Marsala: An In-Depth Look at the Color of 2015

Marsala: An In-Depth Look at the Color of 2015

Sports nuts wait for the Olympics, those in the design industry geek out over Pantone’s color of the year.

Since 1990, color and printing giant Pantone has selected a color of the year. This color is meant to represent the cusp of trends Pantone sees in the worlds of fashion, art, printing, design, and more. At Wellington, we strive to do similar for each client and each experience, no matter how big or small. As for Pantone, this year’s color, Marsala, is a deep, earthy red reminiscent of a robust wine…or is it a rusty, office-park-carpet color reminiscent of the grime found in the grout of old tile?

Among those who geek out over things like hexadecimal values and, well Pantone’s Color of the Year, Marsala is a controversial choice. But, regardless of your opinions on it, it’s hard to deny the influence of the Color of the Year and Pantone itself. For our rebrand, we’ve been utilizing the Pantone color matching system to select our perfect brand color.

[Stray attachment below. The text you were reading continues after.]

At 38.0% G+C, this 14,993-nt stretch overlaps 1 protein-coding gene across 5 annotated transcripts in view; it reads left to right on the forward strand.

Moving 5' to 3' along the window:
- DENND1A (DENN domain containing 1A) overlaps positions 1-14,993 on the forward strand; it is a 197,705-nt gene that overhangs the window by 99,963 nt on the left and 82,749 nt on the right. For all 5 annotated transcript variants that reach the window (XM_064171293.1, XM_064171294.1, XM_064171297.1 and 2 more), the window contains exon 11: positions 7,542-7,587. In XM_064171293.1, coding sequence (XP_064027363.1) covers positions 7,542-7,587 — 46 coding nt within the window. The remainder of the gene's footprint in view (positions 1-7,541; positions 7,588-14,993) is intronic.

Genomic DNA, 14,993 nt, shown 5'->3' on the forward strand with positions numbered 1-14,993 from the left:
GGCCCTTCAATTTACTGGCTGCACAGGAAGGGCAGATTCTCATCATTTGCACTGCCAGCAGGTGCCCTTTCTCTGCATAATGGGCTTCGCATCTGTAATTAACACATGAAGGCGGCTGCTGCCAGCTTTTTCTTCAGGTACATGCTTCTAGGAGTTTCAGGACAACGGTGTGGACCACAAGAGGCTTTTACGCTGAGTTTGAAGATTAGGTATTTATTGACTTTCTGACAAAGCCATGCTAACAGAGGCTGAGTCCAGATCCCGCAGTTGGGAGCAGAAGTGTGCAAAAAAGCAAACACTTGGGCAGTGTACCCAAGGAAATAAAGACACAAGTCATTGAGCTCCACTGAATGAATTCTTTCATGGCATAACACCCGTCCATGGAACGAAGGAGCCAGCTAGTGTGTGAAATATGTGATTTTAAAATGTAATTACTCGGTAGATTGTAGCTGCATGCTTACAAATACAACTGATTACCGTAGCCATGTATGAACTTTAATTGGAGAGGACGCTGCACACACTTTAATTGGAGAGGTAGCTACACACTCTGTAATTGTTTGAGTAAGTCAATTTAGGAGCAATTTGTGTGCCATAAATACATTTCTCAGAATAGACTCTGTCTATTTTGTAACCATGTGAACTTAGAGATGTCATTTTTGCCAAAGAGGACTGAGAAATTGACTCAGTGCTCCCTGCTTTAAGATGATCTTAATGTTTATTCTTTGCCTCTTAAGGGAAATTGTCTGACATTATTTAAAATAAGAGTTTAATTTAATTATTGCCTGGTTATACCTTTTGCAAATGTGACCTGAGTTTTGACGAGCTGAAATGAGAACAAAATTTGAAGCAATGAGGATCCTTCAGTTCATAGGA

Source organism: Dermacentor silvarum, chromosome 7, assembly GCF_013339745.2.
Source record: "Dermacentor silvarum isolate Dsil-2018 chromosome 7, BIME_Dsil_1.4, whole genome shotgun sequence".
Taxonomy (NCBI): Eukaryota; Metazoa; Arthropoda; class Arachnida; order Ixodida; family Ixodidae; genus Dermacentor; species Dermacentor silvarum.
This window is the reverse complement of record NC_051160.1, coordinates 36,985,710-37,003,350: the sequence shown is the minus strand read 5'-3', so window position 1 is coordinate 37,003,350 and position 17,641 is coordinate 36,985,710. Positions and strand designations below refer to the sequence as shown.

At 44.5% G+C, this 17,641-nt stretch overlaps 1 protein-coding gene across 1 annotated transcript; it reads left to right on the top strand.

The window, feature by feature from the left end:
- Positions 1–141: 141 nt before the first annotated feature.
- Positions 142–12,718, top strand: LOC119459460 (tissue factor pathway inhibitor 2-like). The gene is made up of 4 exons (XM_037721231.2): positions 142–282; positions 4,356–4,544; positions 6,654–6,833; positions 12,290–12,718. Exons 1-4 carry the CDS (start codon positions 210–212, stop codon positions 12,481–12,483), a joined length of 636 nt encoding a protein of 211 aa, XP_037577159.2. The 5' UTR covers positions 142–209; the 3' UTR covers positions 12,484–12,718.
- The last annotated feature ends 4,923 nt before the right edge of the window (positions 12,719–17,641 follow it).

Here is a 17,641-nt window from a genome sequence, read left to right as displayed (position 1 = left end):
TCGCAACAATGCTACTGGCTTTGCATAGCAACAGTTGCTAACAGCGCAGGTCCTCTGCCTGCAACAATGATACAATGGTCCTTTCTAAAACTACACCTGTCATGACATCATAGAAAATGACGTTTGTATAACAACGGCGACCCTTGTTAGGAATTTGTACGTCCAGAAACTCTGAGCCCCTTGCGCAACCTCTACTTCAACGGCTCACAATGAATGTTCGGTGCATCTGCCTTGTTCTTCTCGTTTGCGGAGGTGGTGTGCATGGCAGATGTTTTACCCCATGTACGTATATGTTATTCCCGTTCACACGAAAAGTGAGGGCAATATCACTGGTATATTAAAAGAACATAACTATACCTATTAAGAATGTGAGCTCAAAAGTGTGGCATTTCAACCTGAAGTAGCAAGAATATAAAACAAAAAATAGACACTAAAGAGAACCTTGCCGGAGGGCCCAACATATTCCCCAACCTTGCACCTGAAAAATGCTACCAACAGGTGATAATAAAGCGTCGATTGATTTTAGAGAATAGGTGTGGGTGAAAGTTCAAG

Since its Perfect Matching System (PMS) was perfected in 1962, Pantone has become somewhat of a global standard among print houses, artists, designers, and anyone with an affinity for color. Its Color of the Year is often later associated with the top trends in design, trickling down to everyday items like makeup and housewares. The trend can continue for as long as three years after the announcement.

Laurie Pressman, VP of the Pantone Color Institute summarizes it best.

“Color plays a critical role in consumer purchasing decisions. It’s the first thing the consumer sees – the thing that will determine whether or not they go one step further to try something on or pick up the product to take a better look. With today’s consumers much more educated about color and color trends, they want to make sure they are on trend. Product developers and retailers want to make sure they have the right colors in their assortment to satisfy consumer demand.”

Pantone’s attention to consumer demand and decisions makes them a company Wellington strives to emulate.

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